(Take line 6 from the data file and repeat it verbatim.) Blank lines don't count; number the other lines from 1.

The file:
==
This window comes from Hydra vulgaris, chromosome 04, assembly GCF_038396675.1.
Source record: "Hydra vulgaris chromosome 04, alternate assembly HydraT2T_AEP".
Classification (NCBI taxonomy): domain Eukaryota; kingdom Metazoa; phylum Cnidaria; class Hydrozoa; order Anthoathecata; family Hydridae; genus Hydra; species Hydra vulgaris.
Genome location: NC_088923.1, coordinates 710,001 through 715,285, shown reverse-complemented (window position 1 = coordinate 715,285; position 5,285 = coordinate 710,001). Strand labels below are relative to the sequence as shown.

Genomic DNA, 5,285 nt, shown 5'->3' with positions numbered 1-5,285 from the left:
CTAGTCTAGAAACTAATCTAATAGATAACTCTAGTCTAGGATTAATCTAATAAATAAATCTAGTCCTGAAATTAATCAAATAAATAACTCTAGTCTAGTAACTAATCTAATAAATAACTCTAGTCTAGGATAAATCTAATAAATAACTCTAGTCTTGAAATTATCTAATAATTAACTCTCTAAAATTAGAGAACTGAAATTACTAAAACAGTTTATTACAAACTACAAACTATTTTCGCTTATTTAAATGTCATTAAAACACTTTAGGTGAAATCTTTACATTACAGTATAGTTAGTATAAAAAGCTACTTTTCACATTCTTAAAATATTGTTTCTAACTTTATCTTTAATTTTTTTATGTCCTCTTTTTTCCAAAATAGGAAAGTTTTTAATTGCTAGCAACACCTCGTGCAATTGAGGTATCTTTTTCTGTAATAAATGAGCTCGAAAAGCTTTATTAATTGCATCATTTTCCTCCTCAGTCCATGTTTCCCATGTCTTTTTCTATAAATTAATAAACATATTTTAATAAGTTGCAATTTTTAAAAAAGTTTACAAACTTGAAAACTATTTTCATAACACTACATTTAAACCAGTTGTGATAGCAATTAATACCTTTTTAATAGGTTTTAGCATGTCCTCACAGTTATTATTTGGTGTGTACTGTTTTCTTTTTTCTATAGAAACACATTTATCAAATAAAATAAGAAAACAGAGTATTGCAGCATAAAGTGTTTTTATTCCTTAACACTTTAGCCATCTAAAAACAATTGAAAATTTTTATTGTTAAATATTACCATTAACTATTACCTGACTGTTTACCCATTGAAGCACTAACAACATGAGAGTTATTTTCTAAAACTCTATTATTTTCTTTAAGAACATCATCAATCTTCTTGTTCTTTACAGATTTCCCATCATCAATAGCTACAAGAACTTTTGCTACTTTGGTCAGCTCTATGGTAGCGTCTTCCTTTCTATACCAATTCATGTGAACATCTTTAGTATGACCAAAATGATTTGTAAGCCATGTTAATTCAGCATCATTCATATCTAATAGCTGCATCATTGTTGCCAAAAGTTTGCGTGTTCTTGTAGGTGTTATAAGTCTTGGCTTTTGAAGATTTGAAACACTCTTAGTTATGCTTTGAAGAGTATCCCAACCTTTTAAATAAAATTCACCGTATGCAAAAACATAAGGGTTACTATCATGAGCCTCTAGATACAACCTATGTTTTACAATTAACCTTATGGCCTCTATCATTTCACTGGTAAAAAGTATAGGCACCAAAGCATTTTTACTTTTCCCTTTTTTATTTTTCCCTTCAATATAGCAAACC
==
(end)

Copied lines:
CTAGTCTAGAAACTAATCTAATAGATAACTCTAGTCTAGGATTAATCTAATAAATAAATCTAGTCCTGAAATTAATCAAATAAATAACTCTAGTCTAGTAACTAATCTAATAAATAACTCTAGTCTAGGATAAATCTAATAAATAACTCTAGTCTTGAAATTATCTAATAATTAACTCTCTAAAATTAGAGAACTGAAATTACTAAAACAGTTTATTACAAACTACAAACTATTTTCGCTTATTTAAATGTCATTAAAACACTTTAGGTGAAATCTTTACATTACAGTATAGTTAGTATAAAAAGCTACTTTTCACATTCTTAAAATATTGTTTCTAACTTTATCTTTAATTTTTTTATGTCCTCTTTTTTCCAAAATAGGAAAGTTTTTAATTGCTAGCAACACCTCGTGCAATTGAGGTATCTTTTTCTGTAATAAATGAGCTCGAAAAGCTTTATTAATTGCATCATTTTCCTCCTCAGTCCATGTTTCCCATGTCTTTTTCTATAAATTAATAAACATATTTTAATAAGTTGCAATTTTTAAAAAAGTTTACAAACTTGAAAACTATTTTCATAACACTACATTTAAACCAGTTGTGATAGCAATTAATACCTTTTTAATAGGTTTTAGCATGTCCTCACAGTTATTATTTGGTGTGTACTGTTTTCTTTTTTCTATAGAAACACATTTATCAAATAAAATAAGAAAACAGAGTATTGCAGCATAAAGTGTTTTTATTCCTTAACACTTTAGCCATCTAAAAACAATTGAAAATTTTTATTGTTAAATATTACCATTAACTATTACCTGACTGTTTACCCATTGAAGCACTAACAACATGAGAGTTATTTTCTAAAACTCTATTATTTTCTTTAAGAACATCATCAATCTTCTTGTTCTTTACAGATTTCCCATCATCAATAGCTACAAGAACTTTTGCTACTTTGGTCAGCTCTATGGTAGCGTCTTCCTTTCTATACCAATTCATGTGAACATCTTTAGTATGACCAAAATGATTTGTAAGCCATGTTAATTCAGCATCATTCATATCTAATAGCTGCATCATTGTTGCCAAAAGTTTGCGTGTTCTTGTAGGTGTTATAAGTCTTGGCTTTTGAAGATTTGAAACACTCTTAGTTATGCTTTGAAGAGTATCCCAACCTTTTAAATAAAATTCACCGTATGCAAAAACATAAGGGTTACTATCATGAGCCTCTAGATACAACCTATGTTTTACAATTAACCTTATGGCCTCTATCATTTCACTGGTAAAAAGTATAGGCACCAAAGCATTTTTACTTTTCCCTTTTTTATTTTTCCCTTCAATATAGCAAACC